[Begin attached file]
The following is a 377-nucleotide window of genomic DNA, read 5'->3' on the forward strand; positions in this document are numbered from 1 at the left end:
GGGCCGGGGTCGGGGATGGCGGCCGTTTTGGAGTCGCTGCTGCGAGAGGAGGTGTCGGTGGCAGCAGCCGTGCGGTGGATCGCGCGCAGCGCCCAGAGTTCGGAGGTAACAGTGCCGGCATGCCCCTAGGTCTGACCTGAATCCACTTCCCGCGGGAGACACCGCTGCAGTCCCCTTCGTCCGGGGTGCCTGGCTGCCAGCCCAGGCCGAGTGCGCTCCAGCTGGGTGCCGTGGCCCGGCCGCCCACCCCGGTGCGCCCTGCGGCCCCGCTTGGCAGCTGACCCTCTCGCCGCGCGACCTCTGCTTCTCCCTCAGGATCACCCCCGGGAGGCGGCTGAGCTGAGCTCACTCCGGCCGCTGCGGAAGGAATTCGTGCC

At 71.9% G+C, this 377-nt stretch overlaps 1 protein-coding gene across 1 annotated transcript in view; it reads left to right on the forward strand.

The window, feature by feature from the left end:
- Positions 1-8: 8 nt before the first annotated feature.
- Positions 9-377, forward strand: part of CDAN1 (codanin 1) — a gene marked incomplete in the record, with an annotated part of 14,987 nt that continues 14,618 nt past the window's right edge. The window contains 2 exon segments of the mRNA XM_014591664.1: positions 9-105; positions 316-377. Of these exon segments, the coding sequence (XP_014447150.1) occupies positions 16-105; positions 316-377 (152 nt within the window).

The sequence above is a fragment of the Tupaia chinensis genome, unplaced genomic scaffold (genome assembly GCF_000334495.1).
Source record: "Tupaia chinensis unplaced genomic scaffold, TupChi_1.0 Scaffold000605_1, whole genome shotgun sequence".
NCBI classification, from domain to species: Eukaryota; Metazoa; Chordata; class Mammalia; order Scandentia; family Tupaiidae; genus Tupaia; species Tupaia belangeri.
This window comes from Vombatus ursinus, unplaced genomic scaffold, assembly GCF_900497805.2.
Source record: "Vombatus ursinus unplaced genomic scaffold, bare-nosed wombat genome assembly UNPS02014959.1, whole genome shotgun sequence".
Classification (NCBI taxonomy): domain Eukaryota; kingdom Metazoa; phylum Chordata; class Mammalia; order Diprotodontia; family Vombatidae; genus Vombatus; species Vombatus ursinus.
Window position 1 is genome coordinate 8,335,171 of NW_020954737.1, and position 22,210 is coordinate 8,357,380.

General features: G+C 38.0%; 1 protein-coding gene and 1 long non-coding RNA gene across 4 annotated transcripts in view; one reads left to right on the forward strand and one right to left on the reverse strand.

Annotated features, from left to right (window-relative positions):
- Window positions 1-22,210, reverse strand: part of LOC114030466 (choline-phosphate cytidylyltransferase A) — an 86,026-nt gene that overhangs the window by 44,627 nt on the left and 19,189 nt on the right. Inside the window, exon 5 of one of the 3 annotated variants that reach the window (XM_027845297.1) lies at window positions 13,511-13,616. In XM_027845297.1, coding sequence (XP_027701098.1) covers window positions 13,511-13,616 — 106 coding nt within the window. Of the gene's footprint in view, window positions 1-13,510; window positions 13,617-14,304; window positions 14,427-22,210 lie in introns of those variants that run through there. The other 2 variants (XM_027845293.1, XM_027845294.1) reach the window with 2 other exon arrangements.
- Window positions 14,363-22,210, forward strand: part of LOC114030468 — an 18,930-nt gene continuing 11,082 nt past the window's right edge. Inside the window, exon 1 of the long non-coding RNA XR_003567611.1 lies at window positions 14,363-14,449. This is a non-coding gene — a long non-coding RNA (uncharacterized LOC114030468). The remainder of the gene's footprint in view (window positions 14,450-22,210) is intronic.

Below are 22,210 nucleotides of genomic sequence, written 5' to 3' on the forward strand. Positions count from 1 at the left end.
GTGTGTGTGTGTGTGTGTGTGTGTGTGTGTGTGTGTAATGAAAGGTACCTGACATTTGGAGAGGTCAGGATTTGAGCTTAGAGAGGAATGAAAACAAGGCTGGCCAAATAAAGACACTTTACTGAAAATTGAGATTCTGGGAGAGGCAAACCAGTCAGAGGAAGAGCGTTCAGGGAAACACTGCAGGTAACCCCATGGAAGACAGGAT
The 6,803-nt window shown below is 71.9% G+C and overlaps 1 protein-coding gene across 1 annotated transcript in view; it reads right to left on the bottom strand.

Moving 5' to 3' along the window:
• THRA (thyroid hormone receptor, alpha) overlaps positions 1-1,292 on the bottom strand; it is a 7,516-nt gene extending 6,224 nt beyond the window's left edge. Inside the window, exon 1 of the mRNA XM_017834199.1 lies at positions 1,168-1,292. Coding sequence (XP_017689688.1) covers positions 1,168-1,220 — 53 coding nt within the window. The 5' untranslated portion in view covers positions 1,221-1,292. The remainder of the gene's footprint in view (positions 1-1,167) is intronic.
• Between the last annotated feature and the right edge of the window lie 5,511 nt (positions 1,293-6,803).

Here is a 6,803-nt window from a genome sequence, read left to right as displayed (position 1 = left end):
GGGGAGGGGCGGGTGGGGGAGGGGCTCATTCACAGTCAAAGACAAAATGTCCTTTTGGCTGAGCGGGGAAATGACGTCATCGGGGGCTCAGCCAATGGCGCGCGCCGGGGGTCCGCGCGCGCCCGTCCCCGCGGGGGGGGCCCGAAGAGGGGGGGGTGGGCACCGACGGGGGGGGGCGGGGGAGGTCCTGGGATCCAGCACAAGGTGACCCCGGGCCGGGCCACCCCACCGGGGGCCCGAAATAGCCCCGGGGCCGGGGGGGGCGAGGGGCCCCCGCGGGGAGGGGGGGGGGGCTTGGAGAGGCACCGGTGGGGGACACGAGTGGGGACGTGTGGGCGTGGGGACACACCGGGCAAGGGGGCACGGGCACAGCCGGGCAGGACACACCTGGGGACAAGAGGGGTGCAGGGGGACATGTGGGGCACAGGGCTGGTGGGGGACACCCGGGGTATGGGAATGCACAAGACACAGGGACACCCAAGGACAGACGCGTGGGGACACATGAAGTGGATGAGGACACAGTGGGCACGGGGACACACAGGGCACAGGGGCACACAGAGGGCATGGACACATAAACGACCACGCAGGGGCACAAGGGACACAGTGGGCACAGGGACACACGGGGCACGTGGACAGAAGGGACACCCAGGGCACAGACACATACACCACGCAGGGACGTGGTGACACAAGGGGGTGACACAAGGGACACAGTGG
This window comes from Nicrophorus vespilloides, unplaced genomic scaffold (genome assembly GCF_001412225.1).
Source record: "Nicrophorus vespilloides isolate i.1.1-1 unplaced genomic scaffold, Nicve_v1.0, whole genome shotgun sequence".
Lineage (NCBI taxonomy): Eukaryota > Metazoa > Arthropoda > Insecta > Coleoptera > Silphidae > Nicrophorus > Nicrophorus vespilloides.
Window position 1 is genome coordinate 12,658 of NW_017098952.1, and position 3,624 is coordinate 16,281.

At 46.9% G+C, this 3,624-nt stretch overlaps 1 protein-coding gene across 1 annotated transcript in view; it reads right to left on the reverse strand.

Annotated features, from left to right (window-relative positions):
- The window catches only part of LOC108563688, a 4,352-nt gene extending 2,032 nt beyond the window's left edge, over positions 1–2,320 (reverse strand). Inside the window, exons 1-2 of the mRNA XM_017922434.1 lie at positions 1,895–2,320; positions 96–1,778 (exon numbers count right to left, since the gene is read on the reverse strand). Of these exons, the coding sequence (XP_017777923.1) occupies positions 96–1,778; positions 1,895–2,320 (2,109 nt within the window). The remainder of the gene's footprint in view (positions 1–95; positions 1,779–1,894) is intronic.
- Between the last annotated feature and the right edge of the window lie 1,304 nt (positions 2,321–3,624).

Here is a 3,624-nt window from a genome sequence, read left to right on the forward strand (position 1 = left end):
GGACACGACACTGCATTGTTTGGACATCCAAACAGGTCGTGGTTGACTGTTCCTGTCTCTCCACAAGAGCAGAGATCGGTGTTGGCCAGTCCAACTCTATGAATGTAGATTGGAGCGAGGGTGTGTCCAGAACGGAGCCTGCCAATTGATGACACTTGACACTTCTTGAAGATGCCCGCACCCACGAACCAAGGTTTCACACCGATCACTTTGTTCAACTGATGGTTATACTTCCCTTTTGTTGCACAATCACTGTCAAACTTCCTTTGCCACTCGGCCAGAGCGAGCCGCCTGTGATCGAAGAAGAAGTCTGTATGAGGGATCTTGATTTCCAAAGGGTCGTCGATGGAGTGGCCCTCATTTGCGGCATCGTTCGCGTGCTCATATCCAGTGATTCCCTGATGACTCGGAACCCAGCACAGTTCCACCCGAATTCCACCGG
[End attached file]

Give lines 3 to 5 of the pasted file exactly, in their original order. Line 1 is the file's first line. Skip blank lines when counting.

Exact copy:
At 71.9% G+C, this 377-nt stretch overlaps 1 protein-coding gene across 1 annotated transcript in view; it reads left to right on the forward strand.

The window, feature by feature from the left end:
- Positions 1-8: 8 nt before the first annotated feature.